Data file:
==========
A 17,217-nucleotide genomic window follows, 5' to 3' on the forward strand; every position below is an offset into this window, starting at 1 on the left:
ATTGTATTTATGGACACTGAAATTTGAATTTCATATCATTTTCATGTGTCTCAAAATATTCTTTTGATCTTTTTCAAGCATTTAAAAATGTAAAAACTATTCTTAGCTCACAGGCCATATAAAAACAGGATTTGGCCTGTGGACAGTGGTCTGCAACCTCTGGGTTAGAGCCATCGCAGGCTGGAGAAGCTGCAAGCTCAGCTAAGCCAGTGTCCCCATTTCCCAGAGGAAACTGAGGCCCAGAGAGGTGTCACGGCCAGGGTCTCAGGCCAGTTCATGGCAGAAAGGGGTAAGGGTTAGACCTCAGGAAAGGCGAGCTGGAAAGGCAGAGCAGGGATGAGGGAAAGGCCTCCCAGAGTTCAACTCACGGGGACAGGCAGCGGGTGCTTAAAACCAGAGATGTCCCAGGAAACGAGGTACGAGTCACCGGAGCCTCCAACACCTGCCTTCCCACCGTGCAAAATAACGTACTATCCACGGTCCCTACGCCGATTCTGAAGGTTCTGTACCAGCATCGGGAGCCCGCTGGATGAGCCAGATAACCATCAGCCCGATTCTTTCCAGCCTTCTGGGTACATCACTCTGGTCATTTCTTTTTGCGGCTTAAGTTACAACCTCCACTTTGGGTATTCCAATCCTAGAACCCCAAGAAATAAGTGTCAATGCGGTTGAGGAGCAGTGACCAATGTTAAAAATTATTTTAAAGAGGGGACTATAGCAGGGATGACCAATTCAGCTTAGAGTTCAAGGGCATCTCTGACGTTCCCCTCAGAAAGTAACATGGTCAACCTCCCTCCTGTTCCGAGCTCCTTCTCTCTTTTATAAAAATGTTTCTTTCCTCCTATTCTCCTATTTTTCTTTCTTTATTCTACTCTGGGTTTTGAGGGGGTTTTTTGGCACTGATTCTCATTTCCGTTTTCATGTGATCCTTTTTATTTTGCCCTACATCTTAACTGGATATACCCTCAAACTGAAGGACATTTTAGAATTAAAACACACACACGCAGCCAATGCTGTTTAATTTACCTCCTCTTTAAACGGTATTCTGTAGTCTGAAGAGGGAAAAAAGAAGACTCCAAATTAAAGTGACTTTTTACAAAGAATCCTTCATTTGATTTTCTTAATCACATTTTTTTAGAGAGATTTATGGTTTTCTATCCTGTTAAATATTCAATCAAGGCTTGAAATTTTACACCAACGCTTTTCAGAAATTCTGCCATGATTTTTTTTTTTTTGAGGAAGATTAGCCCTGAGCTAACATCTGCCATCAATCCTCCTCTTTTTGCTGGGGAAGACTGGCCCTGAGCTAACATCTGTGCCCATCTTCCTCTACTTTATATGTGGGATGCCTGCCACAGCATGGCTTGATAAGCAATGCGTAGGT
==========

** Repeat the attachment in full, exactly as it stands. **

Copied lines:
A 17,217-nucleotide genomic window follows, 5' to 3' on the forward strand; every position below is an offset into this window, starting at 1 on the left:
ATTGTATTTATGGACACTGAAATTTGAATTTCATATCATTTTCATGTGTCTCAAAATATTCTTTTGATCTTTTTCAAGCATTTAAAAATGTAAAAACTATTCTTAGCTCACAGGCCATATAAAAACAGGATTTGGCCTGTGGACAGTGGTCTGCAACCTCTGGGTTAGAGCCATCGCAGGCTGGAGAAGCTGCAAGCTCAGCTAAGCCAGTGTCCCCATTTCCCAGAGGAAACTGAGGCCCAGAGAGGTGTCACGGCCAGGGTCTCAGGCCAGTTCATGGCAGAAAGGGGTAAGGGTTAGACCTCAGGAAAGGCGAGCTGGAAAGGCAGAGCAGGGATGAGGGAAAGGCCTCCCAGAGTTCAACTCACGGGGACAGGCAGCGGGTGCTTAAAACCAGAGATGTCCCAGGAAACGAGGTACGAGTCACCGGAGCCTCCAACACCTGCCTTCCCACCGTGCAAAATAACGTACTATCCACGGTCCCTACGCCGATTCTGAAGGTTCTGTACCAGCATCGGGAGCCCGCTGGATGAGCCAGATAACCATCAGCCCGATTCTTTCCAGCCTTCTGGGTACATCACTCTGGTCATTTCTTTTTGCGGCTTAAGTTACAACCTCCACTTTGGGTATTCCAATCCTAGAACCCCAAGAAATAAGTGTCAATGCGGTTGAGGAGCAGTGACCAATGTTAAAAATTATTTTAAAGAGGGGACTATAGCAGGGATGACCAATTCAGCTTAGAGTTCAAGGGCATCTCTGACGTTCCCCTCAGAAAGTAACATGGTCAACCTCCCTCCTGTTCCGAGCTCCTTCTCTCTTTTATAAAAATGTTTCTTTCCTCCTATTCTCCTATTTTTCTTTCTTTATTCTACTCTGGGTTTTGAGGGGGTTTTTTGGCACTGATTCTCATTTCCGTTTTCATGTGATCCTTTTTATTTTGCCCTACATCTTAACTGGATATACCCTCAAACTGAAGGACATTTTAGAATTAAAACACACACACGCAGCCAATGCTGTTTAATTTACCTCCTCTTTAAACGGTATTCTGTAGTCTGAAGAGGGAAAAAAGAAGACTCCAAATTAAAGTGACTTTTTACAAAGAATCCTTCATTTGATTTTCTTAATCACATTTTTTTAGAGAGATTTATGGTTTTCTATCCTGTTAAATATTCAATCAAGGCTTGAAATTTTACACCAACGCTTTTCAGAAATTCTGCCATGATTTTTTTTTTTTTGAGGAAGATTAGCCCTGAGCTAACATCTGCCATCAATCCTCCTCTTTTTGCTGGGGAAGACTGGCCCTGAGCTAACATCTGTGCCCATCTTCCTCTACTTTATATGTGGGATGCCTGCCACAGCATGGCTTGATAAGCAATGCGTAGGT